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Spatial trigger waves: positive feedback gets you a long way.

Gelens L, Anderson GA, Ferrell JE - Mol. Biol. Cell (2014)

Bottom Line: Trigger waves are a recurring biological phenomenon involved in transmitting information quickly and reliably over large distances.Well-characterized examples include action potentials propagating along the axon of a neuron, calcium waves in various tissues, and mitotic waves in Xenopus eggs.Here we use the FitzHugh-Nagumo model, a simple model inspired by the action potential that is widely used in physics and theoretical biology, to examine different types of trigger waves-spatial switches, pulses, and oscillations-and to show how they arise.

View Article: PubMed Central - PubMed

Affiliation: Department of Chemical and Systems Biology, Stanford University School of Medicine, Stanford, CA 94305-5174 Applied Physics Research Group, Vrije Universiteit Brussel (VUB), 1050 Brussels, Belgium.

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Three types of trigger waves from coupling the FHN reactions to diffusion. The system is assumed to have one spatial dimension (represented on the y-axis); it is essentially a long, thin tube. The values of u as a function of time and position are represented by a heat map color scale. In all cases we assumed that the system has a high initial value of u in the middle of the tube over a width of 40 units (u(t = 0) = 1) and a low initial value of u elsewhere (u(t = 0) = –0.6). The initial value for v is the same everywhere (v(t = 0) = –0.3). For the oscillatory case, we also assumed that the frequency of the oscillations is higher in the middle of the tube (b = 0.5) than in the rest of the tube (b = 1), acting as a pacemaker for the whole system. In the top panels there is no diffusive coupling (D = 0), while in the bottom panels diffusion is included (D = 1). The FHN parameters are the same as those shown in Figure 2.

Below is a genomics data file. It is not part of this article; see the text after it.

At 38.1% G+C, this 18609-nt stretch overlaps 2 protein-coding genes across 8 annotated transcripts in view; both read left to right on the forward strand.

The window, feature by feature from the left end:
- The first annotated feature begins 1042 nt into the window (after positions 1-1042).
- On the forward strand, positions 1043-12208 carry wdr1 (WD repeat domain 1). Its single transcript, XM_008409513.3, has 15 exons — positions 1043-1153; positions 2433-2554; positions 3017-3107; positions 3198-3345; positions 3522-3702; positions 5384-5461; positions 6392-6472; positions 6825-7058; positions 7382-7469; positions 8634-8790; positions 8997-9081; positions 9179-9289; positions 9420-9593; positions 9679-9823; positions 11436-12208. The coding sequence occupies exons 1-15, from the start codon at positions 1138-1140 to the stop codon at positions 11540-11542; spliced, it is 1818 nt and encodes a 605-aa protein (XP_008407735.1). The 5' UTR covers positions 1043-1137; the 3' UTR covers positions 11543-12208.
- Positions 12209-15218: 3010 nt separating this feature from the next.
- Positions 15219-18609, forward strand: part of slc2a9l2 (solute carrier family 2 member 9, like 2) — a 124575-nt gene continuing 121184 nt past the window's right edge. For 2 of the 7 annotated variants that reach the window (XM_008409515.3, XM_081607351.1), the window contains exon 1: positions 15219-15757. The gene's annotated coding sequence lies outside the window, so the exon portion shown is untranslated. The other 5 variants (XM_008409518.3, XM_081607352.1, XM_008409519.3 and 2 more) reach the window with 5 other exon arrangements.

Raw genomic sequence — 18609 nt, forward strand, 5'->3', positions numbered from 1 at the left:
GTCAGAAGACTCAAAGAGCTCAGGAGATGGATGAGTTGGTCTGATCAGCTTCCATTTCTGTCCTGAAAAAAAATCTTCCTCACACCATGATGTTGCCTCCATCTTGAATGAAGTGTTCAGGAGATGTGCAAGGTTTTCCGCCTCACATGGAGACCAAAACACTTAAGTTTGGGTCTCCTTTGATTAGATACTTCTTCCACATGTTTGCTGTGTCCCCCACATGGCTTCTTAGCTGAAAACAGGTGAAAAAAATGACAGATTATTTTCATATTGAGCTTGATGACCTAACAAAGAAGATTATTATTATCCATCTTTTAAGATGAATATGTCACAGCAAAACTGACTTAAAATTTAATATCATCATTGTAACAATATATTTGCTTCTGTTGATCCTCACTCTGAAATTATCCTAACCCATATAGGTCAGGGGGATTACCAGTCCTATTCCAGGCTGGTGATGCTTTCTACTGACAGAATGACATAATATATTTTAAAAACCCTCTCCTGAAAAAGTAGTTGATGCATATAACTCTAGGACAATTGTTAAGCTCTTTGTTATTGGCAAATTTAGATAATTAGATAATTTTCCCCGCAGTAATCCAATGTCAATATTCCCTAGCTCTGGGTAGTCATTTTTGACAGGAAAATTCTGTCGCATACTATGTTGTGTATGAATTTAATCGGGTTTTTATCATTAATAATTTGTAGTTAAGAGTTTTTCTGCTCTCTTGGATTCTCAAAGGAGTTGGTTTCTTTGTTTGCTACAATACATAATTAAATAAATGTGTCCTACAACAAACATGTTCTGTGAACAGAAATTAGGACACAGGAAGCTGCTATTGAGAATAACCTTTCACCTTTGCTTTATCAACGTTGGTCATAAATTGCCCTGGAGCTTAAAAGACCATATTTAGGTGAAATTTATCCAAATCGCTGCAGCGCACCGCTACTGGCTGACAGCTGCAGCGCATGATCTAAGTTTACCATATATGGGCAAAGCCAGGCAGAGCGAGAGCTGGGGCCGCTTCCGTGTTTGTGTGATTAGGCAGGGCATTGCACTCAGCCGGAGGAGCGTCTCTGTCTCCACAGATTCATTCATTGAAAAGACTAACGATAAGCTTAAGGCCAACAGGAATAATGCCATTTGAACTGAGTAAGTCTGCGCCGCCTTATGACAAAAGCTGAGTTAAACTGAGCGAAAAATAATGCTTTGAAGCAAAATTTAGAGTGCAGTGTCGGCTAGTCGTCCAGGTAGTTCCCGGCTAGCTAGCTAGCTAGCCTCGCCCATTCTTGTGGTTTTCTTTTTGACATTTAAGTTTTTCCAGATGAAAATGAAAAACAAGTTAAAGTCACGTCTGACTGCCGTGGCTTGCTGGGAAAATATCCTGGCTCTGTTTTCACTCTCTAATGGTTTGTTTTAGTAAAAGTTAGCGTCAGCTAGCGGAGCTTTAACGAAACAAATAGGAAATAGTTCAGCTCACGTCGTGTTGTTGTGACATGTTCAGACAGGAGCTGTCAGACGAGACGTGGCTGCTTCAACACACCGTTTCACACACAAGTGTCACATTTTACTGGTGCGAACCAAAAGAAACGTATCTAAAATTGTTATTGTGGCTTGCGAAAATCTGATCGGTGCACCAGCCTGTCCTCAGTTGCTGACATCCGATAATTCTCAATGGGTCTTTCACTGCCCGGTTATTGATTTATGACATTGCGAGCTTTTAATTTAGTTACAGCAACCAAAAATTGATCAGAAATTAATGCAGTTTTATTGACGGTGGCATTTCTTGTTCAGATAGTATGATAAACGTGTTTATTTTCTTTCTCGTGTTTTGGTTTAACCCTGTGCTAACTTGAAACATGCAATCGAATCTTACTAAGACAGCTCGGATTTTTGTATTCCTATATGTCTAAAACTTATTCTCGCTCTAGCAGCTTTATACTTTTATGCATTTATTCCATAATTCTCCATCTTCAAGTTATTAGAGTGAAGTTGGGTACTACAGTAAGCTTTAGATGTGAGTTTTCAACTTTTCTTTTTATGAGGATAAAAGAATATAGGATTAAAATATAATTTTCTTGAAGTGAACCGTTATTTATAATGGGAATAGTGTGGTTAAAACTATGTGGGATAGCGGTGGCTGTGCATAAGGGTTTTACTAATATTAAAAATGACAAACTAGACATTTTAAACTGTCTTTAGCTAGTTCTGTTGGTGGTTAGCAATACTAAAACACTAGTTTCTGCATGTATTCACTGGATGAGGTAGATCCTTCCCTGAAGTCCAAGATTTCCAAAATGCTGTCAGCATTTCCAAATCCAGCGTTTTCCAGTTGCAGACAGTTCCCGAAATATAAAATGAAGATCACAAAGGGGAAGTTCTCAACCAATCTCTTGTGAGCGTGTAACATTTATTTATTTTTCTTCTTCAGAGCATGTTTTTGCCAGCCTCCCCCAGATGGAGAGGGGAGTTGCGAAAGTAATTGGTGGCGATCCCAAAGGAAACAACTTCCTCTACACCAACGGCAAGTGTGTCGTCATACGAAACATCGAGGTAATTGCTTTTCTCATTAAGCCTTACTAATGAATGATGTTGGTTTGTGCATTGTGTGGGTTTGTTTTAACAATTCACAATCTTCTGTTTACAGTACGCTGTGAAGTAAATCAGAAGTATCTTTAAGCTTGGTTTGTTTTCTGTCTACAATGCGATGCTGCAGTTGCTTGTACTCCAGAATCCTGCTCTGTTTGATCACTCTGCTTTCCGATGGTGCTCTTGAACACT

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Figure 3: Three types of trigger waves from coupling the FHN reactions to diffusion. The system is assumed to have one spatial dimension (represented on the y-axis); it is essentially a long, thin tube. The values of u as a function of time and position are represented by a heat map color scale. In all cases we assumed that the system has a high initial value of u in the middle of the tube over a width of 40 units (u(t = 0) = 1) and a low initial value of u elsewhere (u(t = 0) = –0.6). The initial value for v is the same everywhere (v(t = 0) = –0.3). For the oscillatory case, we also assumed that the frequency of the oscillations is higher in the middle of the tube (b = 0.5) than in the rest of the tube (b = 1), acting as a pacemaker for the whole system. In the top panels there is no diffusive coupling (D = 0), while in the bottom panels diffusion is included (D = 1). The FHN parameters are the same as those shown in Figure 2.

Mentions: These can be solved numerically for some choice of parameters and initial conditions. For each of the simulations shown in Figure 3, we assumed that we have a long, one-dimensional tube (like an axon) with the system in a low-u state (u(t = 0) ∼ –0.6, v(t = 0) ∼ –0.3) everywhere except for a small region in the middle of the tube, where the system has a higher membrane potential (u(t = 0) = 1). In Figure 3D, the oscillatory case, we also assumed that the frequency of the oscillations is higher in the middle of the tube than in the other regions. We then assumed that either there was no diffusive coupling (top, D = 0) or there was diffusive coupling (bottom, D = 1) and examined how the systems evolved with time. We represent the value of u at each point in space and time by a heat map color scale.